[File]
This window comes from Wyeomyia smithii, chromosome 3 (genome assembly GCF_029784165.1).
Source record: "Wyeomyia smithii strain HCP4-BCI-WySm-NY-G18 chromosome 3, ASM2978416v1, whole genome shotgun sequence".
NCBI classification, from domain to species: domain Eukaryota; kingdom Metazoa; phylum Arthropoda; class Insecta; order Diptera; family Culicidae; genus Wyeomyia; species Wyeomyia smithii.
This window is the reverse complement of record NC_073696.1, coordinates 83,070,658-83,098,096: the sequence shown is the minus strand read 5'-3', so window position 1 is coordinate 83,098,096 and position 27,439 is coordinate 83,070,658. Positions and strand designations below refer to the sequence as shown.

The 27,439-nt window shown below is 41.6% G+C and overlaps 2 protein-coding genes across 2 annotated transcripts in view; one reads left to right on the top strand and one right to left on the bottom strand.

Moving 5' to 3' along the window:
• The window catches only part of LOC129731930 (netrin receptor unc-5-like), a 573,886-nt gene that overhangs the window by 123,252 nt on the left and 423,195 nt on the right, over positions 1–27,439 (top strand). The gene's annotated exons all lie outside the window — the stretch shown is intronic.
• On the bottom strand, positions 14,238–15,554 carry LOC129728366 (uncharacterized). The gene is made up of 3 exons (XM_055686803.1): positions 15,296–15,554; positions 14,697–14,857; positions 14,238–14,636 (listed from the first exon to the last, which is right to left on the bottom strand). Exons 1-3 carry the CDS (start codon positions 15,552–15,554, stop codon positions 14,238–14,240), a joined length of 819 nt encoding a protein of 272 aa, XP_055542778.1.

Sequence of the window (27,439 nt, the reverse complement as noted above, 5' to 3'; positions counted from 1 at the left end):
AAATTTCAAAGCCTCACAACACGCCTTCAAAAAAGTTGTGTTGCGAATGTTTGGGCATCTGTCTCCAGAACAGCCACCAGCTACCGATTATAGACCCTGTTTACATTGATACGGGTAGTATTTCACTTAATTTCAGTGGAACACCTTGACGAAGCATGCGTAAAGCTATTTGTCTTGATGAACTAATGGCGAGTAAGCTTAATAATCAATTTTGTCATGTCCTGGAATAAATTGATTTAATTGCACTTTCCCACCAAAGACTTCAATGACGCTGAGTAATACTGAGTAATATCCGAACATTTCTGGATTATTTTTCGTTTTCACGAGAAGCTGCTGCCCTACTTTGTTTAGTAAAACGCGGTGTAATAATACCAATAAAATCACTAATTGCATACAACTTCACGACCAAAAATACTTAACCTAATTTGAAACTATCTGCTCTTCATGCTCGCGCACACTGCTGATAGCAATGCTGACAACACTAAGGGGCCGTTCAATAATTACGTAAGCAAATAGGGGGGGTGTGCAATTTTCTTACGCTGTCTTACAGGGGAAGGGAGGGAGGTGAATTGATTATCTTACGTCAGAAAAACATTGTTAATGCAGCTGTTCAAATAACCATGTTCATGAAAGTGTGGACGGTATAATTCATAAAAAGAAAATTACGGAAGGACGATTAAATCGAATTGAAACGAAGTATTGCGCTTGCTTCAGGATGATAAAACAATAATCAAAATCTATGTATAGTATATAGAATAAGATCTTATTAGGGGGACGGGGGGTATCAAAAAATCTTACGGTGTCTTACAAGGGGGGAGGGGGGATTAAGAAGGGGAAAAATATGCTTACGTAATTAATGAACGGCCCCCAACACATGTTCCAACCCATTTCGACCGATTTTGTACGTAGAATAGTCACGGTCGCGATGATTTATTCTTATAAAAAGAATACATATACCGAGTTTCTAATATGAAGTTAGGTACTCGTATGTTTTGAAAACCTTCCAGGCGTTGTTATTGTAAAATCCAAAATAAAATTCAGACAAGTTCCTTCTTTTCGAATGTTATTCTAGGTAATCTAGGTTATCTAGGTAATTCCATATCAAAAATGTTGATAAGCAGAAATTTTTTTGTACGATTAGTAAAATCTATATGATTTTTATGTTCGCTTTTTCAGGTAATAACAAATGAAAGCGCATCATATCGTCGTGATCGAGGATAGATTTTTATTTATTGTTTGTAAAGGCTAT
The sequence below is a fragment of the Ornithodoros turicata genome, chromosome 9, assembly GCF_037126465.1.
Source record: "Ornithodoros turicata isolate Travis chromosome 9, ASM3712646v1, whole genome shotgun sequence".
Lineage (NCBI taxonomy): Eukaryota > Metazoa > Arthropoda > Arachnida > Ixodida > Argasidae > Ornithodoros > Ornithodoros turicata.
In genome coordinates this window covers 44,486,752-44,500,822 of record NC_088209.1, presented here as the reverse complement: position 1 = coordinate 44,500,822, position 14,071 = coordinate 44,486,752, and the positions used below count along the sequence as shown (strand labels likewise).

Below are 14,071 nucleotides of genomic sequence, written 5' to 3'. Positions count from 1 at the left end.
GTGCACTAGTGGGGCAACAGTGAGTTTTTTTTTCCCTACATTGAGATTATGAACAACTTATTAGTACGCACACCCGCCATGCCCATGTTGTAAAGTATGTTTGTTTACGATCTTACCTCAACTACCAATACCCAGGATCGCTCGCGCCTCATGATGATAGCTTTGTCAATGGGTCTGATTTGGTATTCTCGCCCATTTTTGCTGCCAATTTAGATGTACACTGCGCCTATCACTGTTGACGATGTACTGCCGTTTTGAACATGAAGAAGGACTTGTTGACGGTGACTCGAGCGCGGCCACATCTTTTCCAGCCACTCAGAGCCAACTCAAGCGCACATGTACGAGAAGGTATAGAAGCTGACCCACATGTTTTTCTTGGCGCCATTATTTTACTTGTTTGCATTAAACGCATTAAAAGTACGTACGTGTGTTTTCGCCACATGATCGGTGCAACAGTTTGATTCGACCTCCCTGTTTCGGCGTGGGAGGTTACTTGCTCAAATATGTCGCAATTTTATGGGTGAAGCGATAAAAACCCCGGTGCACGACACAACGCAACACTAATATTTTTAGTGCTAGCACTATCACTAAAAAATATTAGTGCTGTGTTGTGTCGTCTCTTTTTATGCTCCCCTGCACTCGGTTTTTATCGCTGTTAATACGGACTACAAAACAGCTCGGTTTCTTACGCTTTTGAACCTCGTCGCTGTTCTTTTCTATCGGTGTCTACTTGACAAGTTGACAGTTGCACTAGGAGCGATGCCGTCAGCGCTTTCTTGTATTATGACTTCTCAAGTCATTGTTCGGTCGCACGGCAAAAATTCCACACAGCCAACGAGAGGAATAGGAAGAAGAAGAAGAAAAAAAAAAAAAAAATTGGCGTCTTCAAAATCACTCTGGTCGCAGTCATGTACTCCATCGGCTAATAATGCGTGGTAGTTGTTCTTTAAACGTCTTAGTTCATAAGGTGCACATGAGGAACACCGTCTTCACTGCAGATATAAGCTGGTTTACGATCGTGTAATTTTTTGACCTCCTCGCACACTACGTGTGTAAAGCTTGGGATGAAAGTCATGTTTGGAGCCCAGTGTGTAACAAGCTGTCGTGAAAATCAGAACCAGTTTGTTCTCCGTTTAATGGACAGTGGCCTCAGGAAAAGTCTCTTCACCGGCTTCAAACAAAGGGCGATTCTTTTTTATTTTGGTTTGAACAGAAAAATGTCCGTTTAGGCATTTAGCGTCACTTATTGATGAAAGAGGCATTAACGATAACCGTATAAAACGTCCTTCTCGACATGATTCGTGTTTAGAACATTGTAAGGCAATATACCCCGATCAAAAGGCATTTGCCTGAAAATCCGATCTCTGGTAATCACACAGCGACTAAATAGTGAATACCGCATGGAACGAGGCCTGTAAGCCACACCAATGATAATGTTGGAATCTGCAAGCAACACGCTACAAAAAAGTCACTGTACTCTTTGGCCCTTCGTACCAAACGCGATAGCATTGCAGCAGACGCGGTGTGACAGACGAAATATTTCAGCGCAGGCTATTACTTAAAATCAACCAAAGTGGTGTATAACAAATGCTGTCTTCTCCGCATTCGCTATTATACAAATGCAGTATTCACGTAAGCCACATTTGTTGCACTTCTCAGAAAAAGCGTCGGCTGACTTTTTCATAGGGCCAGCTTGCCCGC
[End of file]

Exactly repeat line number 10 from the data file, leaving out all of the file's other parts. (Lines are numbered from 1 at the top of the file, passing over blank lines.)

AAATTTCAAAGCCTCACAACACGCCTTCAAAAAAGTTGTGTTGCGAATGTTTGGGCATCTGTCTCCAGAACAGCCACCAGCTACCGATTATAGACCCTGTTTACATTGATACGGGTAGTATTTCACTTAATTTCAGTGGAACACCTTGACGAAGCATGCGTAAAGCTATTTGTCTTGATGAACTAATGGCGAGTAAGCTTAATAATCAATTTTGTCATGTCCTGGAATAAATTGATTTAATTGCACTTTCCCACCAAAGACTTCAATGACGCTGAGTAATACTGAGTAATATCCGAACATTTCTGGATTATTTTTCGTTTTCACGAGAAGCTGCTGCCCTACTTTGTTTAGTAAAACGCGGTGTAATAATACCAATAAAATCACTAATTGCATACAACTTCACGACCAAAAATACTTAACCTAATTTGAAACTATCTGCTCTTCATGCTCGCGCACACTGCTGATAGCAATGCTGACAACACTAAGGGGCCGTTCAATAATTACGTAAGCAAATAGGGGGGGTGTGCAATTTTCTTACGCTGTCTTACAGGGGAAGGGAGGGAGGTGAATTGATTATCTTACGTCAGAAAAACATTGTTAATGCAGCTGTTCAAATAACCATGTTCATGAAAGTGTGGACGGTATAATTCATAAAAAGAAAATTACGGAAGGACGATTAAATCGAATTGAAACGAAGTATTGCGCTTGCTTCAGGATGATAAAACAATAATCAAAATCTATGTATAGTATATAGAATAAGATCTTATTAGGGGGACGGGGGGTATCAAAAAATCTTACGGTGTCTTACAAGGGGGGAGGGGGGATTAAGAAGGGGAAAAATATGCTTACGTAATTAATGAACGGCCCCCAACACATGTTCCAACCCATTTCGACCGATTTTGTACGTAGAATAGTCACGGTCGCGATGATTTATTCTTATAAAAAGAATACATATACCGAGTTTCTAATATGAAGTTAGGTACTCGTATGTTTTGAAAACCTTCCAGGCGTTGTTATTGTAAAATCCAAAATAAAATTCAGACAAGTTCCTTCTTTTCGAATGTTATTCTAGGTAATCTAGGTTATCTAGGTAATTCCATATCAAAAATGTTGATAAGCAGAAATTTTTTTGTACGATTAGTAAAATCTATATGATTTTTATGTTCGCTTTTTCAGGTAATAACAAATGAAAGCGCATCATATCGTCGTGATCGAGGATAGATTTTTATTTATTGTTTGTAAAGGCTAT